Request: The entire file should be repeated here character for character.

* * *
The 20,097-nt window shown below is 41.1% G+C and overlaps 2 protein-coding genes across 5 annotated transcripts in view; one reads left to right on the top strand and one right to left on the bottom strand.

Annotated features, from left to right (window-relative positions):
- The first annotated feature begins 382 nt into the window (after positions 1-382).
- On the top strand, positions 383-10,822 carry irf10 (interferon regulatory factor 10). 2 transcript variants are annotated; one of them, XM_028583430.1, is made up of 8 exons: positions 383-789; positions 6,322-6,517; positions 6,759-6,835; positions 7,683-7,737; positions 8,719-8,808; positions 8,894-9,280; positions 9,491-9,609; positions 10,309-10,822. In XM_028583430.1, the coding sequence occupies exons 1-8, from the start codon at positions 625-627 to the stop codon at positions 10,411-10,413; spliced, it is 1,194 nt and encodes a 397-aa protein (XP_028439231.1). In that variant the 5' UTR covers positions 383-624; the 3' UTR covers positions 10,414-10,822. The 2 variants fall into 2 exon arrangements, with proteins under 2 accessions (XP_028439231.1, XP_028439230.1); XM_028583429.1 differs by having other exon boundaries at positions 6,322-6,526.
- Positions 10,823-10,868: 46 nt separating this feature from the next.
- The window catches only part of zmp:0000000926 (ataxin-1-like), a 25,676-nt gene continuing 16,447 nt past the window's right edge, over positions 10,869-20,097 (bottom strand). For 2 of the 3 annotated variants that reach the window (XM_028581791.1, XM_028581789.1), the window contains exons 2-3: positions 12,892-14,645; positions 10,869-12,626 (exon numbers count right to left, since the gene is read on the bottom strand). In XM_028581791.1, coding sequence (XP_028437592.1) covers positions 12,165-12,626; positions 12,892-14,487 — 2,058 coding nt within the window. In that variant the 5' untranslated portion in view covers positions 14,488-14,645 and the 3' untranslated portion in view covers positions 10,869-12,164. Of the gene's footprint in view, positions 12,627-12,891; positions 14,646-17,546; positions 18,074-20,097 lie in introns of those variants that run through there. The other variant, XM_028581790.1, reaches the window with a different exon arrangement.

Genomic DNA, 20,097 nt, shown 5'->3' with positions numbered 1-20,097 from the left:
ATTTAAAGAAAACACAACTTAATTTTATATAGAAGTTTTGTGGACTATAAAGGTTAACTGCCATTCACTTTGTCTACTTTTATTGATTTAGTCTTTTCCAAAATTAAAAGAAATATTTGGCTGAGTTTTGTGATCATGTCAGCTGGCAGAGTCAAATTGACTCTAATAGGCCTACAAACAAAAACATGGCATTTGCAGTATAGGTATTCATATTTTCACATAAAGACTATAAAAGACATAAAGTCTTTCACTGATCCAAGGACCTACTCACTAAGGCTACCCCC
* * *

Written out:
The 20,097-nt window shown below is 41.1% G+C and overlaps 2 protein-coding genes across 5 annotated transcripts in view; one reads left to right on the top strand and one right to left on the bottom strand.

Annotated features, from left to right (window-relative positions):
- The first annotated feature begins 382 nt into the window (after positions 1-382).
- On the top strand, positions 383-10,822 carry irf10 (interferon regulatory factor 10). 2 transcript variants are annotated; one of them, XM_028583430.1, is made up of 8 exons: positions 383-789; positions 6,322-6,517; positions 6,759-6,835; positions 7,683-7,737; positions 8,719-8,808; positions 8,894-9,280; positions 9,491-9,609; positions 10,309-10,822. In XM_028583430.1, the coding sequence occupies exons 1-8, from the start codon at positions 625-627 to the stop codon at positions 10,411-10,413; spliced, it is 1,194 nt and encodes a 397-aa protein (XP_028439231.1). In that variant the 5' UTR covers positions 383-624; the 3' UTR covers positions 10,414-10,822. The 2 variants fall into 2 exon arrangements, with proteins under 2 accessions (XP_028439231.1, XP_028439230.1); XM_028583429.1 differs by having other exon boundaries at positions 6,322-6,526.
- Positions 10,823-10,868: 46 nt separating this feature from the next.
- The window catches only part of zmp:0000000926 (ataxin-1-like), a 25,676-nt gene continuing 16,447 nt past the window's right edge, over positions 10,869-20,097 (bottom strand). For 2 of the 3 annotated variants that reach the window (XM_028581791.1, XM_028581789.1), the window contains exons 2-3: positions 12,892-14,645; positions 10,869-12,626 (exon numbers count right to left, since the gene is read on the bottom strand). In XM_028581791.1, coding sequence (XP_028437592.1) covers positions 12,165-12,626; positions 12,892-14,487 — 2,058 coding nt within the window. In that variant the 5' untranslated portion in view covers positions 14,488-14,645 and the 3' untranslated portion in view covers positions 10,869-12,164. Of the gene's footprint in view, positions 12,627-12,891; positions 14,646-17,546; positions 18,074-20,097 lie in introns of those variants that run through there. The other variant, XM_028581790.1, reaches the window with a different exon arrangement.

Genomic DNA, 20,097 nt, shown 5'->3' with positions numbered 1-20,097 from the left:
ATTTAAAGAAAACACAACTTAATTTTATATAGAAGTTTTGTGGACTATAAAGGTTAACTGCCATTCACTTTGTCTACTTTTATTGATTTAGTCTTTTCCAAAATTAAAAGAAATATTTGGCTGAGTTTTGTGATCATGTCAGCTGGCAGAGTCAAATTGACTCTAATAGGCCTACAAACAAAAACATGGCATTTGCAGTATAGGTATTCATATTTTCACATAAAGACTATAAAAGACATAAAGTCTTTCACTGATCCAAGGACCTACTCACTAAGGCTACCCCC